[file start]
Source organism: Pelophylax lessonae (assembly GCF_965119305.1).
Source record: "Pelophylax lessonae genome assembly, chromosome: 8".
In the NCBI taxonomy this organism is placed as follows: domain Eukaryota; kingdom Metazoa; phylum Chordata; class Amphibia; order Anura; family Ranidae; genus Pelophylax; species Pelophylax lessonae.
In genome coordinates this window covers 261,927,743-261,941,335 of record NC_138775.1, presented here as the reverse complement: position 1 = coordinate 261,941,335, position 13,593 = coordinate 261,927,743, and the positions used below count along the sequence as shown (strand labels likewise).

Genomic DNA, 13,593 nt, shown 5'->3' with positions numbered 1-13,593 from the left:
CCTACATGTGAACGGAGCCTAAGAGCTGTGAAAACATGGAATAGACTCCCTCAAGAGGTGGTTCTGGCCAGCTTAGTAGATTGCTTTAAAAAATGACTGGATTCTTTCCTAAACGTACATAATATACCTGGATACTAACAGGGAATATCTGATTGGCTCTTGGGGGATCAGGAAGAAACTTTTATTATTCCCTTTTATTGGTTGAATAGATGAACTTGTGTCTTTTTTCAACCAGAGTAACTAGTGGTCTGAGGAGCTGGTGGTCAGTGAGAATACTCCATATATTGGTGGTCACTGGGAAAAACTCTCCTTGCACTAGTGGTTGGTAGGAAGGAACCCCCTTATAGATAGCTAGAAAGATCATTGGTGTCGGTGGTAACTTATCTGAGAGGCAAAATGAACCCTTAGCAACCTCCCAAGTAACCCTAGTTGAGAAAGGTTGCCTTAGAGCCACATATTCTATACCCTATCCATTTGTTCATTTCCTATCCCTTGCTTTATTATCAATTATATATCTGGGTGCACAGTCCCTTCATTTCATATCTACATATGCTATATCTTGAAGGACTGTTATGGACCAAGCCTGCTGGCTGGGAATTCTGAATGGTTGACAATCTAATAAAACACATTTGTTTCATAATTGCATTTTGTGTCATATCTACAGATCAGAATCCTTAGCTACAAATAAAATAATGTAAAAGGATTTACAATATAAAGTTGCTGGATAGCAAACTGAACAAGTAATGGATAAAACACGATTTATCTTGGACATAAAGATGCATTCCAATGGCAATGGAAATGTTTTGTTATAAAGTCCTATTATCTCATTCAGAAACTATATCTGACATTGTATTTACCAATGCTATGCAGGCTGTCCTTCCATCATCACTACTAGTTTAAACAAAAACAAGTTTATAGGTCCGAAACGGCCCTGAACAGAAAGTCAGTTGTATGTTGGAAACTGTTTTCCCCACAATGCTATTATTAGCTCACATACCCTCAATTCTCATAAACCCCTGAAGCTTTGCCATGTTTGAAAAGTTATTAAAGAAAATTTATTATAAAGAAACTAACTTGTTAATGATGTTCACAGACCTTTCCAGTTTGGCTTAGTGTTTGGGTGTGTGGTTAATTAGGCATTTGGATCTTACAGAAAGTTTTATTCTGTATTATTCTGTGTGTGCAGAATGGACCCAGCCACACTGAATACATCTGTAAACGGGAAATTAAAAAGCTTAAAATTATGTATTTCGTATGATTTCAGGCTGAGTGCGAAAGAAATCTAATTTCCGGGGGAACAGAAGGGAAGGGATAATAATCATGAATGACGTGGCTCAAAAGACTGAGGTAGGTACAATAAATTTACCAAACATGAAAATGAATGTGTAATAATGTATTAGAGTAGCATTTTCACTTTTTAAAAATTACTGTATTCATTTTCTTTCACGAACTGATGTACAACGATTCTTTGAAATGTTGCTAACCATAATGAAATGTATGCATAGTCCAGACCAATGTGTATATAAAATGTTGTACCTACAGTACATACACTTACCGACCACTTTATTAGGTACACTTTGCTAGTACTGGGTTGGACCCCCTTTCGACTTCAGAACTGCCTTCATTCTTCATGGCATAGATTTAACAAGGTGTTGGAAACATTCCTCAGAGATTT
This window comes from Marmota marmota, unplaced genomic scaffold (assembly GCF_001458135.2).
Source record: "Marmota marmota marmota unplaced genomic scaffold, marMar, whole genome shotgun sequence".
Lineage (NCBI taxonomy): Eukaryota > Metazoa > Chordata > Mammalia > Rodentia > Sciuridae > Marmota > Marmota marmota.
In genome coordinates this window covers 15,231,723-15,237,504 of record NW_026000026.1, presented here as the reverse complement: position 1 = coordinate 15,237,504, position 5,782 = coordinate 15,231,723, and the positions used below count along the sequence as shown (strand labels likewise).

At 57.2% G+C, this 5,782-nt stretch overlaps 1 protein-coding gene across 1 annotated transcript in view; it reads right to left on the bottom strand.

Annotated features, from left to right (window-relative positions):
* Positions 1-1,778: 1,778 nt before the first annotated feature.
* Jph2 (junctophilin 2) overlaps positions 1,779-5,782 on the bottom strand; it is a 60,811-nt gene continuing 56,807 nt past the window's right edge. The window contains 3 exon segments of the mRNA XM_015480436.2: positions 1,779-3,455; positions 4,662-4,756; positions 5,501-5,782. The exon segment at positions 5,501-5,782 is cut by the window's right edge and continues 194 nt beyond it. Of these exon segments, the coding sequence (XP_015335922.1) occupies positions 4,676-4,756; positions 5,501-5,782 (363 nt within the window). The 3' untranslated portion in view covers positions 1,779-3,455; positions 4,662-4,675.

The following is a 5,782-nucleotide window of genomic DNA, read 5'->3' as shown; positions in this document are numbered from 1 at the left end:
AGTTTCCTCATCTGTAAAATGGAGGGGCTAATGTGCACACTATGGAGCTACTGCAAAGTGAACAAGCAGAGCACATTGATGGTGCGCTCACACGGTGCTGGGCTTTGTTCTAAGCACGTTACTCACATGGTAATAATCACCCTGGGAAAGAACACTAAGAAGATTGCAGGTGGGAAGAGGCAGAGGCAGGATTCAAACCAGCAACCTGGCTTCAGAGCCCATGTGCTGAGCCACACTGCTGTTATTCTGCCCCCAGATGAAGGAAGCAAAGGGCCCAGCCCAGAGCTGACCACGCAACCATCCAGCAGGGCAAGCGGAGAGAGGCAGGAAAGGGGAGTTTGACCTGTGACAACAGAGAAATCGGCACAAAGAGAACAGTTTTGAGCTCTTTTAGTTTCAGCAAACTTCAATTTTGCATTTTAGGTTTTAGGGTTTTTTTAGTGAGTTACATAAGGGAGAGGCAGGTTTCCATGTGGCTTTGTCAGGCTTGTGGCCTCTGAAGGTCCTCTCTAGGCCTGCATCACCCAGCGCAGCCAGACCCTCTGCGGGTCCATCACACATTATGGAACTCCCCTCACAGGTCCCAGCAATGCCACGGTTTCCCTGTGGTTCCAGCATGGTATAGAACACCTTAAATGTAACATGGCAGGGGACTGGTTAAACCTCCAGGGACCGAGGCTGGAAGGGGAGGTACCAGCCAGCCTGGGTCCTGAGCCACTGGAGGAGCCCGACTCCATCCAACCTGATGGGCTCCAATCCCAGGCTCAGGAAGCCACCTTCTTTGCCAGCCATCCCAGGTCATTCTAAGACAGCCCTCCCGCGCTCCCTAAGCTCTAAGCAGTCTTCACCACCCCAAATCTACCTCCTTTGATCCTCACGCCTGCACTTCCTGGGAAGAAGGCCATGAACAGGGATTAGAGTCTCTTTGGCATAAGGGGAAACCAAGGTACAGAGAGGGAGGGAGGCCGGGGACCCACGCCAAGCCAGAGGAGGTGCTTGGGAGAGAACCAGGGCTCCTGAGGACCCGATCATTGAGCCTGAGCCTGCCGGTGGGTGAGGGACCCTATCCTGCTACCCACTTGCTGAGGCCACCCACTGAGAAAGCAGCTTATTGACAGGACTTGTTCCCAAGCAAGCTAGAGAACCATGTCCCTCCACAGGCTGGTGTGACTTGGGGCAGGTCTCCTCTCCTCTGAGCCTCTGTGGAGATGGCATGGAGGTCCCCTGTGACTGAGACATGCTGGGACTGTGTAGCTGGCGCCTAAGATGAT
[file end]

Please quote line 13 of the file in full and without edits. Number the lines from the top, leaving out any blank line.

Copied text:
* Positions 1-1,778: 1,778 nt before the first annotated feature.